Monday, May 3, 2010

Helium site debate attracts intelligent free transit advocacy

I am a 49-year old man who rejected the norm of possessing and utilizing a privately owned, fossil-fueled motor vehicle in 1987. As such, I have a clear and obvious vested interest in promoting the idea of "free" public transportation. However, I do believe that there would be significant benefits to all, whether they personally use such a service or not. By "free" here, we are referring to no direct charge to the passenger, the service itself will obviously still cost money to provide. Money that will need to come from taxes paid to the national or local government, or occasionally from a local business association.

Many central business districts provide a localized free bus service paid for by the area's local governing body or its retail business association, offered as an incentive to attract customers to their area. Some cities, particularly in Europe, offer public transportation on a "no charge to users" basis to facilitate ease of movement in narrow city streets that were first created before the motor vehicle was even dreamed of. Others do so to promote a green, environmentally friendly attitude or a people friendly perspective to encourage tourism. Many do so for all three reasons.

The primary objection to "free" public transportation in today's societies is the capitalist ideological concept of "user pays". This presupposes that the only people benefiting from public transportation systems are those who use them. As long as the financial benefits are comparative to the loss of convenience and comfort "costs", public transport usage will be primarily limited to those who have little or no choice. Under these circumstances, those not using public transport do indeed receive little benefit from it. It is only when the financial benefit significantly outweighs the comfort and convenience costs, thus increasing public transport usage, that non-users will see significant personal benefits.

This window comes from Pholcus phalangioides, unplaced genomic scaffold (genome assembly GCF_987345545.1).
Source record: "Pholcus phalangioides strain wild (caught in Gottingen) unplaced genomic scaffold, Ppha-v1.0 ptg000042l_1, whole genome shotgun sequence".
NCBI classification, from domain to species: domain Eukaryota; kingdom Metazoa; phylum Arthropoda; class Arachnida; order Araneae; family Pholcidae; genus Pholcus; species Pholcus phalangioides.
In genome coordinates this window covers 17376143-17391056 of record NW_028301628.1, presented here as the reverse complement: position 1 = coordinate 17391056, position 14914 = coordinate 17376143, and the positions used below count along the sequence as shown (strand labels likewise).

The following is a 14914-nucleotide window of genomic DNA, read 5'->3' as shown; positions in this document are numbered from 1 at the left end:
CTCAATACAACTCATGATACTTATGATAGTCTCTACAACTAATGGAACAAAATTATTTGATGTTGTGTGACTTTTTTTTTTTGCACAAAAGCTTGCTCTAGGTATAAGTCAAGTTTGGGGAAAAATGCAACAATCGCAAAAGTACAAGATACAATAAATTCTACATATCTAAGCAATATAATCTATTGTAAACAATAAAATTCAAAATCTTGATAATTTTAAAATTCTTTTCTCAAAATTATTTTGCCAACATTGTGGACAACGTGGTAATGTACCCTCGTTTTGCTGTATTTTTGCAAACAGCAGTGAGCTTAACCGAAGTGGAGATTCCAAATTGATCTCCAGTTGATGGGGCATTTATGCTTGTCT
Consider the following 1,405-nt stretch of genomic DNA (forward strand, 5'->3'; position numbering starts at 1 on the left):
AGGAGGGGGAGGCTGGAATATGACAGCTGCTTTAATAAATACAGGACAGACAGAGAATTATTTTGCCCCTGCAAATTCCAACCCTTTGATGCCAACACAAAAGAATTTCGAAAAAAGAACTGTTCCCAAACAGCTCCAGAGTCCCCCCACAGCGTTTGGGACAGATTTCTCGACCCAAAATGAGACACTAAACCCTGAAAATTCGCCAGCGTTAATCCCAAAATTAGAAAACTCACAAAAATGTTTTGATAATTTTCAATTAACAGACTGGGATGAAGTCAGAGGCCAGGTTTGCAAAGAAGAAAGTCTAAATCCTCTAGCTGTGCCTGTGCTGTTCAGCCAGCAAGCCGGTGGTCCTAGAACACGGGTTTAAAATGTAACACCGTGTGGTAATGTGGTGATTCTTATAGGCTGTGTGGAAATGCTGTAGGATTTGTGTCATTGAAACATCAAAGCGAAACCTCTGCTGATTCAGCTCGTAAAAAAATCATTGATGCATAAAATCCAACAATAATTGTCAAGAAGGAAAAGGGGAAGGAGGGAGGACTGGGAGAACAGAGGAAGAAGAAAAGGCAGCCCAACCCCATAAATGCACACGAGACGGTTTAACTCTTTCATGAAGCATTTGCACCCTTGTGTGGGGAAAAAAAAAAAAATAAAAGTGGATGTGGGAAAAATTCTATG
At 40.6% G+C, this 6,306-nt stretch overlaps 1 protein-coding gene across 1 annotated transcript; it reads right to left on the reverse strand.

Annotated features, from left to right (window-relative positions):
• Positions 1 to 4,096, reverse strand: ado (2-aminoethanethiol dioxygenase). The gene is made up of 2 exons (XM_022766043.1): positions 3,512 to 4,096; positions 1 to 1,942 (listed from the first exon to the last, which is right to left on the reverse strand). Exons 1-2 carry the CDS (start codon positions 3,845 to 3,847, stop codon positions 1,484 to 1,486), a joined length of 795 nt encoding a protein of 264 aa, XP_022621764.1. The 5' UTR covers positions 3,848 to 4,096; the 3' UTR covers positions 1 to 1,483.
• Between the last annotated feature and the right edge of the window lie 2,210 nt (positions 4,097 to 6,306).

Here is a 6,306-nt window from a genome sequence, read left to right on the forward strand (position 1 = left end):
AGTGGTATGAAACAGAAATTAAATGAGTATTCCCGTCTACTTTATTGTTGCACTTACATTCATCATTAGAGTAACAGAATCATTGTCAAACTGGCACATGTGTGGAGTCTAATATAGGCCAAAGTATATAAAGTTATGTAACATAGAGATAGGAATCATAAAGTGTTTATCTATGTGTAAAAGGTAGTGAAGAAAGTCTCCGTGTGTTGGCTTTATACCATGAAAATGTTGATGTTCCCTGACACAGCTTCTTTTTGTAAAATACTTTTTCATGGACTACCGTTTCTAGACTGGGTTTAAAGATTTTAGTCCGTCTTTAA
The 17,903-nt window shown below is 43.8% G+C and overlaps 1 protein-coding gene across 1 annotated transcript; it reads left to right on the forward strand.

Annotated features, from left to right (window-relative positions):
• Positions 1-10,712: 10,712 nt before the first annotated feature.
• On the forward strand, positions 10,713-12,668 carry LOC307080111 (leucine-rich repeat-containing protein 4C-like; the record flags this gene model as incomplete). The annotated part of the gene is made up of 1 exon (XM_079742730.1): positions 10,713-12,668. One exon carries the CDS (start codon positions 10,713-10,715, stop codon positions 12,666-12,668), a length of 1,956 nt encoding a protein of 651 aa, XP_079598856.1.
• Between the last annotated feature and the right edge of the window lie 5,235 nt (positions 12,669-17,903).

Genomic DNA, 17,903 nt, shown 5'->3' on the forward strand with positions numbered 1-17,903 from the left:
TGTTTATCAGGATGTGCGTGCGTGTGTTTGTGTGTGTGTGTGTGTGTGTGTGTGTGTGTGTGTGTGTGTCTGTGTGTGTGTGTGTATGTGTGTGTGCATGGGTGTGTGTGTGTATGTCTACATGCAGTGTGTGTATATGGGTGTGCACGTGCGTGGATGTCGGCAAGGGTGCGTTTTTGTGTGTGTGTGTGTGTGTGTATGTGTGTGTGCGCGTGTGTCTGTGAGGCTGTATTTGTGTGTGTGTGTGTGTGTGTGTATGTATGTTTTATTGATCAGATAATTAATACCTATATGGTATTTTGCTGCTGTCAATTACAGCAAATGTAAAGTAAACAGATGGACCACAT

The fallacy that single-occupant privately owned motor vehicles are an effective form of urban transportation is demonstrated daily on the roads of most of the cities of the world. Many of which no longer have "rush hours" simply because many of their major streets have traffic that moves at no more than a snail's pace all day long now.

Public transportation without user charges would be a very strong incentive to people struggling to get by economically to restrict their car usage to occasional trips rather than the daily commute. While they benefit financially, those road users who would never dream of using public transport will also benefit, from the reduction in vehicles crowding the roads, giving them a speedier and more pleasant drive. And not only from the reduction in road traffic, but because the buses would flow more rapidly since the drivers would not need to collect passengers' fares at every stop.

Road building and road widening costs within an urban area are astronomical; alleviating the necessity by reducing road usage would save far more money from local taxes than providing the "free" public transport is likely to cost over the long-term. Properly evaluated accounting would show this, so local taxes should not need to be increased to pay for the service.

The reduction in car usage would reduce the associated pollution, offering health advantages to the city's population. Respiratory illnesses such as asthma have been on the increase in our young for decades and car exhaust fumes are considered a major contributing factor.

It would also be nice to see the sunrise or sunset without a haze of smog distorting it. In a world where our recognition of the impacts of our technology on the environment we depend on for our existence is steadily growing, it is time to utilize the benefits of public transportation to their maximum potential. The quickest and most effective way of doing this is to eliminate direct charges, thus encouraging people to use these services. Perry McCarney on Helium